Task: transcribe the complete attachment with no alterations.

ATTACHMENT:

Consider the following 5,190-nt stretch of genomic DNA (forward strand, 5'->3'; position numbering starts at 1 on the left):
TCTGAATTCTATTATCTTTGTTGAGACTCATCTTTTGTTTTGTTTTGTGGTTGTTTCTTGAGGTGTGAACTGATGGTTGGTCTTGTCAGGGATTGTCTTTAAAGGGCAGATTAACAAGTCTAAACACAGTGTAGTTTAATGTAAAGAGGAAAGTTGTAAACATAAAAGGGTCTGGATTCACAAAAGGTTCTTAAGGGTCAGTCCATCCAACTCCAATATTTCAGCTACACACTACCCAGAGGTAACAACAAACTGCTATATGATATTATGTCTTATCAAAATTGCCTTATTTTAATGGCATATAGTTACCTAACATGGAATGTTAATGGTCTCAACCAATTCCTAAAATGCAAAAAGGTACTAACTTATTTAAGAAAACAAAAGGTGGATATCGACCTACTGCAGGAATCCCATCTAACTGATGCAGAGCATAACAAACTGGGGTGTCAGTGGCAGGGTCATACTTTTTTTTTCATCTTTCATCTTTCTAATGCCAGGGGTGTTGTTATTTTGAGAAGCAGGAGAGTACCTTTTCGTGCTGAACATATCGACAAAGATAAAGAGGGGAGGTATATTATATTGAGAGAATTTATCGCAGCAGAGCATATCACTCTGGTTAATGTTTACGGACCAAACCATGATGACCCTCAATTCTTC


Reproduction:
Consider the following 5,190-nt stretch of genomic DNA (forward strand, 5'->3'; position numbering starts at 1 on the left):
TCTGAATTCTATTATCTTTGTTGAGACTCATCTTTTGTTTTGTTTTGTGGTTGTTTCTTGAGGTGTGAACTGATGGTTGGTCTTGTCAGGGATTGTCTTTAAAGGGCAGATTAACAAGTCTAAACACAGTGTAGTTTAATGTAAAGAGGAAAGTTGTAAACATAAAAGGGTCTGGATTCACAAAAGGTTCTTAAGGGTCAGTCCATCCAACTCCAATATTTCAGCTACACACTACCCAGAGGTAACAACAAACTGCTATATGATATTATGTCTTATCAAAATTGCCTTATTTTAATGGCATATAGTTACCTAACATGGAATGTTAATGGTCTCAACCAATTCCTAAAATGCAAAAAGGTACTAACTTATTTAAGAAAACAAAAGGTGGATATCGACCTACTGCAGGAATCCCATCTAACTGATGCAGAGCATAACAAACTGGGGTGTCAGTGGCAGGGTCATACTTTTTTTTTCATCTTTCATCTTTCTAATGCCAGGGGTGTTGTTATTTTGAGAAGCAGGAGAGTACCTTTTCGTGCTGAACATATCGACAAAGATAAAGAGGGGAGGTATATTATATTGAGAGAATTTATCGCAGCAGAGCATATCACTCTGGTTAATGTTTACGGACCAAACCATGATGACCCTCAATTCTTC